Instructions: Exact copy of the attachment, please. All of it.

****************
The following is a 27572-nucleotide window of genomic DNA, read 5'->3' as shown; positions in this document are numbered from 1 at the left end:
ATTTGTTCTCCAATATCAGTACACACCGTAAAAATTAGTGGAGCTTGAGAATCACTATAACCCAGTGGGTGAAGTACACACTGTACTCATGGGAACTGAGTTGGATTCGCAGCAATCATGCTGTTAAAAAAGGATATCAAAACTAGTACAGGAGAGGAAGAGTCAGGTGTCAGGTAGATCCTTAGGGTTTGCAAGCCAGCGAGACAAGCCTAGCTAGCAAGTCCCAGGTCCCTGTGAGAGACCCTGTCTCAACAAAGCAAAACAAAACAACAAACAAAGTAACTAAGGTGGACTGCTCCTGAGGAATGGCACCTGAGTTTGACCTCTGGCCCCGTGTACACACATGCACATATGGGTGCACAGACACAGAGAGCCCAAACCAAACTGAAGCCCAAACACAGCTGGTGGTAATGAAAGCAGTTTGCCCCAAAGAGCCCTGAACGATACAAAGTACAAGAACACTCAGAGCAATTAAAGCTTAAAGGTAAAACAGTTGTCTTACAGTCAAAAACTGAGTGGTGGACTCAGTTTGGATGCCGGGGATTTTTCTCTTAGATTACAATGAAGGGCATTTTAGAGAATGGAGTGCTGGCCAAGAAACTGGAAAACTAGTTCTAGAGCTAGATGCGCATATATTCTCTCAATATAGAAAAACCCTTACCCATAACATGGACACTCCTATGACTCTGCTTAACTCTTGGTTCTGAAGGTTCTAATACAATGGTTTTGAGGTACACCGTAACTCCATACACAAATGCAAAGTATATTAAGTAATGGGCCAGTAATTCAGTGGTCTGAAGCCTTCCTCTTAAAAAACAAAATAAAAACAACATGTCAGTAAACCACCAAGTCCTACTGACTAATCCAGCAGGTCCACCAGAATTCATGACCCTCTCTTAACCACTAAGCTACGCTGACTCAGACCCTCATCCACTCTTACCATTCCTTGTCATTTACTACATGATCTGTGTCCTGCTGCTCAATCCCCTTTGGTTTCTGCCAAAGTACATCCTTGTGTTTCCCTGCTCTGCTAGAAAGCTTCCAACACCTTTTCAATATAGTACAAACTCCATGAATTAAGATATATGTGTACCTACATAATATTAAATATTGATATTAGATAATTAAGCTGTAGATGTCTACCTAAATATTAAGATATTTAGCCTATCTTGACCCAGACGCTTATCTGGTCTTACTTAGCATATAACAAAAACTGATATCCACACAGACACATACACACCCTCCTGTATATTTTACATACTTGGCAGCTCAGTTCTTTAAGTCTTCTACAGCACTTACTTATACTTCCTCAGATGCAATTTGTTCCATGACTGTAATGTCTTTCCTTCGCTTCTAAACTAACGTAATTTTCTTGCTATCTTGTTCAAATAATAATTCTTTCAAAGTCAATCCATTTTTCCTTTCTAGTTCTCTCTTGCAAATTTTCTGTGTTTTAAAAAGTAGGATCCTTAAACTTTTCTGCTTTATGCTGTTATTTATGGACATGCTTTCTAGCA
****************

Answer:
The following is a 27572-nucleotide window of genomic DNA, read 5'->3' as shown; positions in this document are numbered from 1 at the left end:
ATTTGTTCTCCAATATCAGTACACACCGTAAAAATTAGTGGAGCTTGAGAATCACTATAACCCAGTGGGTGAAGTACACACTGTACTCATGGGAACTGAGTTGGATTCGCAGCAATCATGCTGTTAAAAAAGGATATCAAAACTAGTACAGGAGAGGAAGAGTCAGGTGTCAGGTAGATCCTTAGGGTTTGCAAGCCAGCGAGACAAGCCTAGCTAGCAAGTCCCAGGTCCCTGTGAGAGACCCTGTCTCAACAAAGCAAAACAAAACAACAAACAAAGTAACTAAGGTGGACTGCTCCTGAGGAATGGCACCTGAGTTTGACCTCTGGCCCCGTGTACACACATGCACATATGGGTGCACAGACACAGAGAGCCCAAACCAAACTGAAGCCCAAACACAGCTGGTGGTAATGAAAGCAGTTTGCCCCAAAGAGCCCTGAACGATACAAAGTACAAGAACACTCAGAGCAATTAAAGCTTAAAGGTAAAACAGTTGTCTTACAGTCAAAAACTGAGTGGTGGACTCAGTTTGGATGCCGGGGATTTTTCTCTTAGATTACAATGAAGGGCATTTTAGAGAATGGAGTGCTGGCCAAGAAACTGGAAAACTAGTTCTAGAGCTAGATGCGCATATATTCTCTCAATATAGAAAAACCCTTACCCATAACATGGACACTCCTATGACTCTGCTTAACTCTTGGTTCTGAAGGTTCTAATACAATGGTTTTGAGGTACACCGTAACTCCATACACAAATGCAAAGTATATTAAGTAATGGGCCAGTAATTCAGTGGTCTGAAGCCTTCCTCTTAAAAAACAAAATAAAAACAACATGTCAGTAAACCACCAAGTCCTACTGACTAATCCAGCAGGTCCACCAGAATTCATGACCCTCTCTTAACCACTAAGCTACGCTGACTCAGACCCTCATCCACTCTTACCATTCCTTGTCATTTACTACATGATCTGTGTCCTGCTGCTCAATCCCCTTTGGTTTCTGCCAAAGTACATCCTTGTGTTTCCCTGCTCTGCTAGAAAGCTTCCAACACCTTTTCAATATAGTACAAACTCCATGAATTAAGATATATGTGTACCTACATAATATTAAATATTGATATTAGATAATTAAGCTGTAGATGTCTACCTAAATATTAAGATATTTAGCCTATCTTGACCCAGACGCTTATCTGGTCTTACTTAGCATATAACAAAAACTGATATCCACACAGACACATACACACCCTCCTGTATATTTTACATACTTGGCAGCTCAGTTCTTTAAGTCTTCTACAGCACTTACTTATACTTCCTCAGATGCAATTTGTTCCATGACTGTAATGTCTTTCCTTCGCTTCTAAACTAACGTAATTTTCTTGCTATCTTGTTCAAATAATAATTCTTTCAAAGTCAATCCATTTTTCCTTTCTAGTTCTCTCTTGCAAATTTTCTGTGTTTTAAAAAGTAGGATCCTTAAACTTTTCTGCTTTATGCTGTTATTTATGGACATGCTTTCTAGCA